Feds say ‘consequences’ of joining blockades include frozen bank accounts and jail time
The federal government has laid out the consequences for those involved in blockades and protests in Canada, including jail time, revoked licenses and even frozen bank accounts.
On Feb. 14, Prime Minister Justin Trudeau invoked the Emergencies Act, which his government says will lead to greater consequences for those who participate in the lockdowns.
The act gives the federal government, among other things, the ability to regulate and prohibit travel to, from, or within any area for safety reasons, regulate and distribute essential goods, d impose fines of up to $500 and even imprison people for up to six months. .
In one press conferenceTrudeau also stressed that the Emergencies Act will provide the government with the ability to “complement provincial and territorial capacity to deal with blockages and occupations.”
“Financial institutions will be authorized or mandated to provide essential services to help remedy the situation, including regulating or prohibiting the use of assets to fund or support illegal blockades,” the Prime Minister added.
The law gives the government the ability to share information with banking institutions and, according to one declaration of Freeland – for financial institutions to “temporarily cease providing financial services when the institution suspects that an account is being used to further blockades and unlawful occupations”.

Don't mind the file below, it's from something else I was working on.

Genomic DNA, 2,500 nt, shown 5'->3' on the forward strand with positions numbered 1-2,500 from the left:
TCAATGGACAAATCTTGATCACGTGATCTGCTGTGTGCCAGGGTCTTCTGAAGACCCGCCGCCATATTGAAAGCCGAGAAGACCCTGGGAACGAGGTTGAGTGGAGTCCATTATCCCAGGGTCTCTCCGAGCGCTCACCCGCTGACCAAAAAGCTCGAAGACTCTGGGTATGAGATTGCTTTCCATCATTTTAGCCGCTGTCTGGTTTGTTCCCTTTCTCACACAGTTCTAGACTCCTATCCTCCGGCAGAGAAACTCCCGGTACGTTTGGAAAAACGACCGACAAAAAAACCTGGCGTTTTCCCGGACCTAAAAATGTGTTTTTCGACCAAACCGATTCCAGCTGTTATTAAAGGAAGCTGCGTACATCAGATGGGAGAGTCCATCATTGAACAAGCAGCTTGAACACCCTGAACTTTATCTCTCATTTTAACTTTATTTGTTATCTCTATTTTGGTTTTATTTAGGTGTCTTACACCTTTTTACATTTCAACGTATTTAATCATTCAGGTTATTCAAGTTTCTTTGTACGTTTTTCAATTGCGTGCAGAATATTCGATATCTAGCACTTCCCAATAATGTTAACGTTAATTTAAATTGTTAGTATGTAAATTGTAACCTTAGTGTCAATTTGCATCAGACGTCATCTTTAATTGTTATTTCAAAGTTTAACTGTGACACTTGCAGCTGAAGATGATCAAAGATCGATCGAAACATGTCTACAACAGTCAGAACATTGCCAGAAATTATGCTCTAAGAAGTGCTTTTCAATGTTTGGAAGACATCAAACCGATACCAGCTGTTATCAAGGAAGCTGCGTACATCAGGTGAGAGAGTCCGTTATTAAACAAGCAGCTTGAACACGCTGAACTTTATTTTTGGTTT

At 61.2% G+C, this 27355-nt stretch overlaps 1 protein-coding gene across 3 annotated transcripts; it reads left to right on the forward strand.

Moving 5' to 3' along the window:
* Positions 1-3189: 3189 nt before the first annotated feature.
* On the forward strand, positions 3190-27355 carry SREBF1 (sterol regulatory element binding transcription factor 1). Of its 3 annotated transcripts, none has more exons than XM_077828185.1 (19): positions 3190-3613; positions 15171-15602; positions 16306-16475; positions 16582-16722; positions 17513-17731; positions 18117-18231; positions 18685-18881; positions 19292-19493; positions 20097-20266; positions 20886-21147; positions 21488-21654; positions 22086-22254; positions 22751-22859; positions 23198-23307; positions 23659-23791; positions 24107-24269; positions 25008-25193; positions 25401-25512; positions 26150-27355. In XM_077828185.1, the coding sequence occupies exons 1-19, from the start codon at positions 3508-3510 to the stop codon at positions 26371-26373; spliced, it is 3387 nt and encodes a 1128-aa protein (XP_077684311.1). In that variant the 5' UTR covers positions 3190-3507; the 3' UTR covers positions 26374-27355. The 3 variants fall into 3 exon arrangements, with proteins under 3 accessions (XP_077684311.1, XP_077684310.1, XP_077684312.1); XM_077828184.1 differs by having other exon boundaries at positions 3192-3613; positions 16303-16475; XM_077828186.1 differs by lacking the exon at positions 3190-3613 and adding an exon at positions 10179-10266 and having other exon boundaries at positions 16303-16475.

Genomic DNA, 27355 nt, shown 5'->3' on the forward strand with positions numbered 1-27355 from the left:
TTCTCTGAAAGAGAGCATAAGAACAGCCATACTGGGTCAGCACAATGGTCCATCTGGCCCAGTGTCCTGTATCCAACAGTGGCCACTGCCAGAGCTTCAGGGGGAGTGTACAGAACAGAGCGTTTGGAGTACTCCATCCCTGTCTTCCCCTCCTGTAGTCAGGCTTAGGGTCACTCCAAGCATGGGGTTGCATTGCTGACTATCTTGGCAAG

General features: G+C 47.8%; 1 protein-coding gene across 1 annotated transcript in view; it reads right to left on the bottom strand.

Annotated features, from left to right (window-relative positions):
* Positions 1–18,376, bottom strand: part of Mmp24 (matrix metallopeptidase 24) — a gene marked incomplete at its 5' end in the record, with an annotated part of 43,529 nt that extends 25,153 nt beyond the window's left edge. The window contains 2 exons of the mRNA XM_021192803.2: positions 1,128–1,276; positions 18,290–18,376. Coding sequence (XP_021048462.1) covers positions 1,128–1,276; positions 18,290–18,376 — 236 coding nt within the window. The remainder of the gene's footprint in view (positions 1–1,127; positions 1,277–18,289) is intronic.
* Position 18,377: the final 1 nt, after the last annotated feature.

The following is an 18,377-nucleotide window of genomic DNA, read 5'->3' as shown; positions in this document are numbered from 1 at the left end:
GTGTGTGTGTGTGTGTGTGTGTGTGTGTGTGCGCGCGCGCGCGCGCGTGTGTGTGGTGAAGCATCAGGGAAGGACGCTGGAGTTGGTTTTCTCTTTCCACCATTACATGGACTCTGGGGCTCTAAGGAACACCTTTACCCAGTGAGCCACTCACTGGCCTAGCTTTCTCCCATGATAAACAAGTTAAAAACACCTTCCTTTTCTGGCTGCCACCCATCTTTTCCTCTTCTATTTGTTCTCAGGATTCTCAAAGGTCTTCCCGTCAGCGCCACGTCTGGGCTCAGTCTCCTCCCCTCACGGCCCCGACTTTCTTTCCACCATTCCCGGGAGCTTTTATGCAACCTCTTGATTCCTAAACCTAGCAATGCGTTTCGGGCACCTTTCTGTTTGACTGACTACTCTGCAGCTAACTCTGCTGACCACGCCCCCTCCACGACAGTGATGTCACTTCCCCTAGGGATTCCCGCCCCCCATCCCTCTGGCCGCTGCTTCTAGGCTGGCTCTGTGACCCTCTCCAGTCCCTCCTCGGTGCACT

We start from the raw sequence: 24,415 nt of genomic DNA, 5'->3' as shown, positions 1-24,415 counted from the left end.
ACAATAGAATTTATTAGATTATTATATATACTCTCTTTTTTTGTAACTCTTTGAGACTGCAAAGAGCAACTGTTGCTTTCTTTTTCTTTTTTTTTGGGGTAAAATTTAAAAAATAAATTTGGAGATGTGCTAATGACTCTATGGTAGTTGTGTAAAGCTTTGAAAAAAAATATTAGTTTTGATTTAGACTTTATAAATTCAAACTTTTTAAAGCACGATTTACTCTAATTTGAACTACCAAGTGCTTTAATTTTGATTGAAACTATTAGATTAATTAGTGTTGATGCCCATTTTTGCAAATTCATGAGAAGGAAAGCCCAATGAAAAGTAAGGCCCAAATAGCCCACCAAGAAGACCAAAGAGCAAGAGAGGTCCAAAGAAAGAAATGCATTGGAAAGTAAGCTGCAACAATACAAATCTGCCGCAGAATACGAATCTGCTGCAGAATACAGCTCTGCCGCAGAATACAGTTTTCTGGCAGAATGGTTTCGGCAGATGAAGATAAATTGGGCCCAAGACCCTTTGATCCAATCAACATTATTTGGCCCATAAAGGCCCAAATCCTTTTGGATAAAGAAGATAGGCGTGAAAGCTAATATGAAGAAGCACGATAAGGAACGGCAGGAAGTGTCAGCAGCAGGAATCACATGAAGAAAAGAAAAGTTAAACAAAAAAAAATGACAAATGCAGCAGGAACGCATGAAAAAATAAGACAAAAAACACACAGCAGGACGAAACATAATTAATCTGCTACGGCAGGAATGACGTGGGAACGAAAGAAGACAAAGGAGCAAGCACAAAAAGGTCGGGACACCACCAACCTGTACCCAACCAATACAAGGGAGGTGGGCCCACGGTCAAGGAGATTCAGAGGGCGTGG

This command covers both personal and business accounts.
“We are notifying today: If your truck is used in these protests, your business accounts will be frozen. Your vehicle insurance will be suspended,” the notice read.
“Send your tractor-trailers home. The Canadian economy needs them to do legitimate work, not to illegally impoverish us all.”
On Monday, the federal government revealed that border blockades taking place across Canada are costing the country millions of dollars every day in trade.
Demonstrations against the blockade have taken place across the country, perhaps most notably at the Ambassador Bridge that connects Windsor, Ontario, and Detroit, Michigan. Police announced on Sunday evening that traffic had resumed.
The protest is supported by people who are against vaccination mandates, COVID-19 lockdowns and other COVID-19 restrictions.
The cover image of this article was used for illustrative purposes only.